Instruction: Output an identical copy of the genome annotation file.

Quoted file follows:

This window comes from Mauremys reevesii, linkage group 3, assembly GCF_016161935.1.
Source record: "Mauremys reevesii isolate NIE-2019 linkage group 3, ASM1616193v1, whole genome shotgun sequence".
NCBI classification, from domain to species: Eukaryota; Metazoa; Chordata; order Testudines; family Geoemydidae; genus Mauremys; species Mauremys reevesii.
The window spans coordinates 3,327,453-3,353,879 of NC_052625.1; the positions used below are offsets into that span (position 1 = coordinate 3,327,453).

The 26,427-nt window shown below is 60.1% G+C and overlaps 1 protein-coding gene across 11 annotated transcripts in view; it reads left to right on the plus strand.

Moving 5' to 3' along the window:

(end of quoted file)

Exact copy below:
This window comes from Mauremys reevesii, linkage group 3, assembly GCF_016161935.1.
Source record: "Mauremys reevesii isolate NIE-2019 linkage group 3, ASM1616193v1, whole genome shotgun sequence".
NCBI classification, from domain to species: Eukaryota; Metazoa; Chordata; order Testudines; family Geoemydidae; genus Mauremys; species Mauremys reevesii.
The window spans coordinates 3,327,453-3,353,879 of NC_052625.1; the positions used below are offsets into that span (position 1 = coordinate 3,327,453).

The 26,427-nt window shown below is 60.1% G+C and overlaps 1 protein-coding gene across 11 annotated transcripts in view; it reads left to right on the plus strand.

Moving 5' to 3' along the window: